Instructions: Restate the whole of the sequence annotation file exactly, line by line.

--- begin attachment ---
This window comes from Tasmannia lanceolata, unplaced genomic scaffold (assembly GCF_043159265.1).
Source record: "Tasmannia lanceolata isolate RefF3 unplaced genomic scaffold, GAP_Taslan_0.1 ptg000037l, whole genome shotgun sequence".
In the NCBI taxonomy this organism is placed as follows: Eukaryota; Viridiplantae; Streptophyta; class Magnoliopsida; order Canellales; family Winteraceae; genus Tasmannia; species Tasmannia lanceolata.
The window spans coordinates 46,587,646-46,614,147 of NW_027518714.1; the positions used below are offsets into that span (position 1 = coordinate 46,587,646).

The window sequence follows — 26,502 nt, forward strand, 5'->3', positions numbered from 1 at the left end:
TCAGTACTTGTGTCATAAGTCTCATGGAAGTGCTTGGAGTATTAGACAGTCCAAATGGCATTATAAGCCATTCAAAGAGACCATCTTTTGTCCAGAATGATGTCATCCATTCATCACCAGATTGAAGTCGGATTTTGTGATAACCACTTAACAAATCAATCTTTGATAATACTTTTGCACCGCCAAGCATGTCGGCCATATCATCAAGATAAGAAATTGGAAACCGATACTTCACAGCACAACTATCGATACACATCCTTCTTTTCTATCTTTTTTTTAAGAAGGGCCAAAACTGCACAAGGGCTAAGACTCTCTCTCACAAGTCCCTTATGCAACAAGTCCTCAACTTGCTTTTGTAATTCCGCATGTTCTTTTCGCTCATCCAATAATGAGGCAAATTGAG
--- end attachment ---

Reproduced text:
This window comes from Tasmannia lanceolata, unplaced genomic scaffold (assembly GCF_043159265.1).
Source record: "Tasmannia lanceolata isolate RefF3 unplaced genomic scaffold, GAP_Taslan_0.1 ptg000037l, whole genome shotgun sequence".
In the NCBI taxonomy this organism is placed as follows: Eukaryota; Viridiplantae; Streptophyta; class Magnoliopsida; order Canellales; family Winteraceae; genus Tasmannia; species Tasmannia lanceolata.
The window spans coordinates 46,587,646-46,614,147 of NW_027518714.1; the positions used below are offsets into that span (position 1 = coordinate 46,587,646).

The window sequence follows — 26,502 nt, forward strand, 5'->3', positions numbered from 1 at the left end:
TCAGTACTTGTGTCATAAGTCTCATGGAAGTGCTTGGAGTATTAGACAGTCCAAATGGCATTATAAGCCATTCAAAGAGACCATCTTTTGTCCAGAATGATGTCATCCATTCATCACCAGATTGAAGTCGGATTTTGTGATAACCACTTAACAAATCAATCTTTGATAATACTTTTGCACCGCCAAGCATGTCGGCCATATCATCAAGATAAGAAATTGGAAACCGATACTTCACAGCACAACTATCGATACACATCCTTCTTTTCTATCTTTTTTTTAAGAAGGGCCAAAACTGCACAAGGGCTAAGACTCTCTCTCACAAGTCCCTTATGCAACAAGTCCTCAACTTGCTTTTGTAATTCCGCATGTTCTTTTCGCTCATCCAATAATGAGGCAAATTGAG